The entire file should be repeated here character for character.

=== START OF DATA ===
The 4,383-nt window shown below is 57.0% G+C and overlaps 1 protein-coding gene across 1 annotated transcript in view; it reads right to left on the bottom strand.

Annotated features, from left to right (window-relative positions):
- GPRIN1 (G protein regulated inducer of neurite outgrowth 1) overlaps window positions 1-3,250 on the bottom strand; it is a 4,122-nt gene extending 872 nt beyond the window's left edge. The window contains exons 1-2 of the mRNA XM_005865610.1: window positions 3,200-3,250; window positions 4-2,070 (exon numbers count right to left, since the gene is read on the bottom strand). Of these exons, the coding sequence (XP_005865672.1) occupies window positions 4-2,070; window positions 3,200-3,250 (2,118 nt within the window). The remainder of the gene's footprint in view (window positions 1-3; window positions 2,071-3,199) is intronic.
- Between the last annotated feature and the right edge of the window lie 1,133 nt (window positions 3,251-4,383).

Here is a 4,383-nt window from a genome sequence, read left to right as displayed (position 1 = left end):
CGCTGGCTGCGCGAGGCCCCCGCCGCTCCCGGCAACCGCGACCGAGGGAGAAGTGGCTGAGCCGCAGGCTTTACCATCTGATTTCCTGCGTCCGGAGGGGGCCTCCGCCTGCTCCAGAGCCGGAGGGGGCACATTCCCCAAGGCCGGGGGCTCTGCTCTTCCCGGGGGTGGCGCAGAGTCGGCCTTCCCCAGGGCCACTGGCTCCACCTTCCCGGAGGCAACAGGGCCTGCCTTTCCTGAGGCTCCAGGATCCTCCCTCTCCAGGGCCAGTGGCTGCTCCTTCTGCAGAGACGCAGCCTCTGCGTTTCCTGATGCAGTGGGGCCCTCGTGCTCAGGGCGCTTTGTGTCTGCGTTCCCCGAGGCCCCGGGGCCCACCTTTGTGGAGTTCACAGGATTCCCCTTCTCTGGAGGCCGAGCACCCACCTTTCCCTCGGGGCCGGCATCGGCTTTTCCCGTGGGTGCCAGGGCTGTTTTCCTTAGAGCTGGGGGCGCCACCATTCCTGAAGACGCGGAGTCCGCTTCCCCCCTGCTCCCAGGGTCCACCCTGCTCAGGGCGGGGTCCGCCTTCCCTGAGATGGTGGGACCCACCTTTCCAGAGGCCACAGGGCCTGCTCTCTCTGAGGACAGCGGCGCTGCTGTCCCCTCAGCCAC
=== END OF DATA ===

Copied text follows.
The 4,383-nt window shown below is 57.0% G+C and overlaps 1 protein-coding gene across 1 annotated transcript in view; it reads right to left on the bottom strand.

Annotated features, from left to right (window-relative positions):
- GPRIN1 (G protein regulated inducer of neurite outgrowth 1) overlaps window positions 1-3,250 on the bottom strand; it is a 4,122-nt gene extending 872 nt beyond the window's left edge. The window contains exons 1-2 of the mRNA XM_005865610.1: window positions 3,200-3,250; window positions 4-2,070 (exon numbers count right to left, since the gene is read on the bottom strand). Of these exons, the coding sequence (XP_005865672.1) occupies window positions 4-2,070; window positions 3,200-3,250 (2,118 nt within the window). The remainder of the gene's footprint in view (window positions 1-3; window positions 2,071-3,199) is intronic.
- Between the last annotated feature and the right edge of the window lie 1,133 nt (window positions 3,251-4,383).

Here is a 4,383-nt window from a genome sequence, read left to right as displayed (position 1 = left end):
CGCTGGCTGCGCGAGGCCCCCGCCGCTCCCGGCAACCGCGACCGAGGGAGAAGTGGCTGAGCCGCAGGCTTTACCATCTGATTTCCTGCGTCCGGAGGGGGCCTCCGCCTGCTCCAGAGCCGGAGGGGGCACATTCCCCAAGGCCGGGGGCTCTGCTCTTCCCGGGGGTGGCGCAGAGTCGGCCTTCCCCAGGGCCACTGGCTCCACCTTCCCGGAGGCAACAGGGCCTGCCTTTCCTGAGGCTCCAGGATCCTCCCTCTCCAGGGCCAGTGGCTGCTCCTTCTGCAGAGACGCAGCCTCTGCGTTTCCTGATGCAGTGGGGCCCTCGTGCTCAGGGCGCTTTGTGTCTGCGTTCCCCGAGGCCCCGGGGCCCACCTTTGTGGAGTTCACAGGATTCCCCTTCTCTGGAGGCCGAGCACCCACCTTTCCCTCGGGGCCGGCATCGGCTTTTCCCGTGGGTGCCAGGGCTGTTTTCCTTAGAGCTGGGGGCGCCACCATTCCTGAAGACGCGGAGTCCGCTTCCCCCCTGCTCCCAGGGTCCACCCTGCTCAGGGCGGGGTCCGCCTTCCCTGAGATGGTGGGACCCACCTTTCCAGAGGCCACAGGGCCTGCTCTCTCTGAGGACAGCGGCGCTGCTGTCCCCTCAGCCAC